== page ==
Artist Interview: ECCO

By jwoods on December 22, 2011

For our sixth artist interview of the season, members of ECCO (East Coast Chamber Orchestra) were gracious enough to sit down and answer a few questions about the group's upcoming program at the Independence Seaport Museum. Here are their answers. I hope they help to illuminate the artists behind the music, and that learning a bit more about this program inspires you to attend ECCO's concert on January 6th at 8 pm.



Juliet Woods:  How did this program come together? Why did you choose these particular pieces?

ECCO:  This program honors four masterful geniuses: Schoenberg, Beethoven, Britten, and Dvorak. Each has an exceptionally distinct musical voice, yet this program highlights the compatibility and interplay between their works. Schoenberg in his "old style" will serve as the opening act for the Beethoven Grosse Fugue, which will seem even more avante-garde in comparison. Britten will show us his own take on a fugal composition after intermission, and Dvorak's romanticism will serenade us home.

JW:  Many of the musicians in ECCO are also members of world-renowned symphony orchestras. What adjustments do you have to make when transitioning from playing in a larger group to a more intimate one like ECCO?

ECCO:  Playing in a major symphony and playing in an intimate group like ECCO both present unique challenges. In a full orchestra, the string sections are larger and must work together with brass, winds, and percussion to play as one body. ECCO’s conductor-less approach, smaller section size, and emphasis on each individual's voice affords a more intimate and flexible playing experience. While we prepare equally hard for both roles, ECCO members must add a conductor's responsibilities to their own and oftentimes lead in a way that isn't necessarily appropriate inside a larger group. After a week with ECCO, my hands are exhausted, my ears are sharpened, and my counting is extra diligent!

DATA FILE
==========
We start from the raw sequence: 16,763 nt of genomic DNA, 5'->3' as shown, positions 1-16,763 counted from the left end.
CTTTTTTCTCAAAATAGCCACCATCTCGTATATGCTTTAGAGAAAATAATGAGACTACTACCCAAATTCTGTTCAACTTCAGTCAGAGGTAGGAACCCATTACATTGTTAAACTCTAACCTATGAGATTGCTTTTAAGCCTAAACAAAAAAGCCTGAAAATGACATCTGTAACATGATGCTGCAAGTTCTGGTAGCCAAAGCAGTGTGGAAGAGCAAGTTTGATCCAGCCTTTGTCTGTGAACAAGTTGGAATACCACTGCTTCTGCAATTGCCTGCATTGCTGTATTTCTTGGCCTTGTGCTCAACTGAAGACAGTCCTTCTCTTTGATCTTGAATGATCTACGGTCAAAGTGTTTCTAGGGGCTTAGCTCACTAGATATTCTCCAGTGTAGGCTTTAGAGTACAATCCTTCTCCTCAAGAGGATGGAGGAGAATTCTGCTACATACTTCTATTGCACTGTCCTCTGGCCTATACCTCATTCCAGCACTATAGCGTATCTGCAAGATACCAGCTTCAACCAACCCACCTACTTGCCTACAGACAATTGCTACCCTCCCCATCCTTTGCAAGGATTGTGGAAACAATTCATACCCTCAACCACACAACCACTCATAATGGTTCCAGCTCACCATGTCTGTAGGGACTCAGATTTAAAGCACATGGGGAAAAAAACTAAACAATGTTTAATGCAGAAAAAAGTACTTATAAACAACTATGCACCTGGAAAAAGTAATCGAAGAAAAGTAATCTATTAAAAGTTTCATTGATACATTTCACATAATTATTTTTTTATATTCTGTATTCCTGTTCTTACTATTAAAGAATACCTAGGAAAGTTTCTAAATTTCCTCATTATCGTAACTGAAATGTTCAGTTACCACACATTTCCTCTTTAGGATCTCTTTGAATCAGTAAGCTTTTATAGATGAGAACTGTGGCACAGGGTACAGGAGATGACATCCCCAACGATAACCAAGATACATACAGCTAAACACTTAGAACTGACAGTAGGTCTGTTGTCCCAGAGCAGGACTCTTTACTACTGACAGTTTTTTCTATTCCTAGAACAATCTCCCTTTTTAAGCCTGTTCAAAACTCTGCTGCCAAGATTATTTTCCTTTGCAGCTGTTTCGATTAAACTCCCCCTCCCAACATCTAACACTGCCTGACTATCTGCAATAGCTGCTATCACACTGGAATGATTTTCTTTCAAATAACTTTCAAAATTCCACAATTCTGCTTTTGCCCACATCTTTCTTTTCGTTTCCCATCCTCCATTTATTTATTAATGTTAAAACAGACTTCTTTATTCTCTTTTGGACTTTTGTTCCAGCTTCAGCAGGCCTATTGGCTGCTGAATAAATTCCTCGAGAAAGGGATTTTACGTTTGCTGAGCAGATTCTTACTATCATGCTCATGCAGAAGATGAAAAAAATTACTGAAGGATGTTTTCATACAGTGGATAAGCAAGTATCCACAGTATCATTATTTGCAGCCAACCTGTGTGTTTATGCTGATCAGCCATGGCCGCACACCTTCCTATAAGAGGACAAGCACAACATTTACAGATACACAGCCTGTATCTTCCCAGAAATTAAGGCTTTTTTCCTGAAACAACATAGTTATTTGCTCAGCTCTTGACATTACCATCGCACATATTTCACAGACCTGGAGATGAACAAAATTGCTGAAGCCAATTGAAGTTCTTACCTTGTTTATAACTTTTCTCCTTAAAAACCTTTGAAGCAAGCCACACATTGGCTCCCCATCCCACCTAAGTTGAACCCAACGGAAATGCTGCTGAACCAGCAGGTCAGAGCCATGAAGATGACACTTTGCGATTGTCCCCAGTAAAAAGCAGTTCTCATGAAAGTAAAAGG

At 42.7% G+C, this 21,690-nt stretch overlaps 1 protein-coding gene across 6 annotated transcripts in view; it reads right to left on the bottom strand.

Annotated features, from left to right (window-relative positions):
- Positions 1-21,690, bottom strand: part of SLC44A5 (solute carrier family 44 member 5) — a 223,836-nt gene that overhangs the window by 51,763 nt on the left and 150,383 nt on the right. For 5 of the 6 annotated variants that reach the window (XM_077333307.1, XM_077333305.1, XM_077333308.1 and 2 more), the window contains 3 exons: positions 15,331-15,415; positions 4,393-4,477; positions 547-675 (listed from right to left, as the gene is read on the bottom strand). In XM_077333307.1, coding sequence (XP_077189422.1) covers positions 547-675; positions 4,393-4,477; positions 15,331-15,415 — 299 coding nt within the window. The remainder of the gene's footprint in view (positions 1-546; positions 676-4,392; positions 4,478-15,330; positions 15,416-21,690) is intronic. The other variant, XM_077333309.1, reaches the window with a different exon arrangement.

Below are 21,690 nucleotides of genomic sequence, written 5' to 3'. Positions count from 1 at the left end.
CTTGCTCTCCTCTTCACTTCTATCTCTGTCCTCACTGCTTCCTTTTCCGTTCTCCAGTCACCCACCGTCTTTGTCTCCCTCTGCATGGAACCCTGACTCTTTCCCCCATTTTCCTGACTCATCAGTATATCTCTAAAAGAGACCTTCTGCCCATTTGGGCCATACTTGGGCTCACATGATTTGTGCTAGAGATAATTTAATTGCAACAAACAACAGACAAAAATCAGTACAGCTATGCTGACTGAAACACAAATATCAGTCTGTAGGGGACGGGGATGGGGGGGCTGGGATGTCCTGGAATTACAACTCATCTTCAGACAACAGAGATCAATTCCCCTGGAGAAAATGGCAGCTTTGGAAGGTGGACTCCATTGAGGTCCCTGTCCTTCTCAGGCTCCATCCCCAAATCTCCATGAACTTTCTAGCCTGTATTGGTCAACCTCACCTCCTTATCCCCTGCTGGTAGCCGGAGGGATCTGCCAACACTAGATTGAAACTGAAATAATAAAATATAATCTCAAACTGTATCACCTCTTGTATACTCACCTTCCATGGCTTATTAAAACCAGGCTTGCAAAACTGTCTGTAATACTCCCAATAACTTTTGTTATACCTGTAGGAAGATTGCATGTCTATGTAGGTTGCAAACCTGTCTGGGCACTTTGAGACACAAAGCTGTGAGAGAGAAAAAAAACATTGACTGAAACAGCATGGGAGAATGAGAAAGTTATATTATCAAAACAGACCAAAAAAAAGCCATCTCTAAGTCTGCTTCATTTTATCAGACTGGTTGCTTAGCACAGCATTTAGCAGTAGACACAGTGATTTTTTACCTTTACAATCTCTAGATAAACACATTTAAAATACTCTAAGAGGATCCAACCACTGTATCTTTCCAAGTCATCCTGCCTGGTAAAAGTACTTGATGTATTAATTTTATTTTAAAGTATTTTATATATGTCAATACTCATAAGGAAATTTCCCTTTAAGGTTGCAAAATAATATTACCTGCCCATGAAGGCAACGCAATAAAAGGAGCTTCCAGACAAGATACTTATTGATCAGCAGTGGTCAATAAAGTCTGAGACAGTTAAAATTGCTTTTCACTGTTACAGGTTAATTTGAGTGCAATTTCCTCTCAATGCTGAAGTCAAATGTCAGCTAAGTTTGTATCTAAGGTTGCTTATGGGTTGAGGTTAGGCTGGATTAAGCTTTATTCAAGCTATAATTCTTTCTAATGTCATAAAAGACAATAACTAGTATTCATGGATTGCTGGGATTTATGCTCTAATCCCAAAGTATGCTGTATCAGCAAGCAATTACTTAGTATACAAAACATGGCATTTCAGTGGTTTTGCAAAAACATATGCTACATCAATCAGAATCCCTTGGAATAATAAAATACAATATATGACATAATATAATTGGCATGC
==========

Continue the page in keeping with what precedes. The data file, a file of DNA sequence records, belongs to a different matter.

JW:  What techniques do you use instead of a conductor in order to stay together?

ECCO:  As a conductor-less ensemble, the members of ECCO all take an active role in both leading and following each other. One of the joys and challenges of playing in ECCO is that everyone has to be involved and invested in order for the group to stay together. The leader of each section might give the cues, but it doesn't work unless everyone is actively breathing together and leading each other from every part of the orchestra. As a result, there is a lot of visual contact within sections and between all members of the group. In essence, we are all conducting each other. We have gotten to know each other so well over the years that we’ve all become quite skilled at reading each other’s body language, and sometimes each other’s thoughts!

JW:  With 17 musicians — all with various career demands and many based in different cities — how challenging is it to get the group together for performances, let alone rehearsals?

ECCO:  With so many of us in so many different places, it’s definitely challenging! Our individual schedules are just as varied as our career paths, so we try our best to set aside time for ECCO almost two years in advance. For many of us, that might mean taking an unpaid week away from work, or having to say no to more lucrative concerts. Our core group of members is over 17, so if someone cannot play a concert then hopefully another member can. The time we spend together is always intense. Sometimes we turn our rehearsal periods into mini-retreats during which we actually live together in one or two big houses. We rehearse from morning until night, and we cook, eat, wash dishes, relax, and party together. There are always ongoing group discussions, the topics of which range from “who feels like we deserve a night off?” to the joys and tribulations of self-governance. ECCO periods are total immersion. There is no end to the passion we feel for the music we are making, and we are excited and grateful that we get to explore it together in such depth — an opportunity we don’t always have in other parts of our musical lives.

ECCO appears on Friday, January 6th at 8 pm at the Independence Seaport Museum. For tickets and information, visit the concert page or call 215-569-8080.